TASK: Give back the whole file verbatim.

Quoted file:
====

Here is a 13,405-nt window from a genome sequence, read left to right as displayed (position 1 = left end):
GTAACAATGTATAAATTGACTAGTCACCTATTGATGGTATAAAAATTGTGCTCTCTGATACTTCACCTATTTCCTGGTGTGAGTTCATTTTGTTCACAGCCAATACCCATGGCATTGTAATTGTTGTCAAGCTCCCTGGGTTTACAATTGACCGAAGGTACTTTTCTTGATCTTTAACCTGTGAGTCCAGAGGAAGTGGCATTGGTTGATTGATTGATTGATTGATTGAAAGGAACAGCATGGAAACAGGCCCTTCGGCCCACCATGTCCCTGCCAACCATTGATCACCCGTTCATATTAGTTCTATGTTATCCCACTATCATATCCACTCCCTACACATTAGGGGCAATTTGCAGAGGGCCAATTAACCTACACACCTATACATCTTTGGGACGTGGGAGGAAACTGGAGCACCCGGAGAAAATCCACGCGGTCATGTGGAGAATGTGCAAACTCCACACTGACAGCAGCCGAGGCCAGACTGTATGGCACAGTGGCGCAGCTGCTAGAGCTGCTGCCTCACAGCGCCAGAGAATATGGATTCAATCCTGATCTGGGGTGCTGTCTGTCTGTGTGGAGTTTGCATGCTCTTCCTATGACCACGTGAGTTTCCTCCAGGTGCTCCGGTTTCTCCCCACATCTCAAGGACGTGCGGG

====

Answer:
Here is a 13,405-nt window from a genome sequence, read left to right as displayed (position 1 = left end):
GTAACAATGTATAAATTGACTAGTCACCTATTGATGGTATAAAAATTGTGCTCTCTGATACTTCACCTATTTCCTGGTGTGAGTTCATTTTGTTCACAGCCAATACCCATGGCATTGTAATTGTTGTCAAGCTCCCTGGGTTTACAATTGACCGAAGGTACTTTTCTTGATCTTTAACCTGTGAGTCCAGAGGAAGTGGCATTGGTTGATTGATTGATTGATTGATTGAAAGGAACAGCATGGAAACAGGCCCTTCGGCCCACCATGTCCCTGCCAACCATTGATCACCCGTTCATATTAGTTCTATGTTATCCCACTATCATATCCACTCCCTACACATTAGGGGCAATTTGCAGAGGGCCAATTAACCTACACACCTATACATCTTTGGGACGTGGGAGGAAACTGGAGCACCCGGAGAAAATCCACGCGGTCATGTGGAGAATGTGCAAACTCCACACTGACAGCAGCCGAGGCCAGACTGTATGGCACAGTGGCGCAGCTGCTAGAGCTGCTGCCTCACAGCGCCAGAGAATATGGATTCAATCCTGATCTGGGGTGCTGTCTGTCTGTGTGGAGTTTGCATGCTCTTCCTATGACCACGTGAGTTTCCTCCAGGTGCTCCGGTTTCTCCCCACATCTCAAGGACGTGCGGG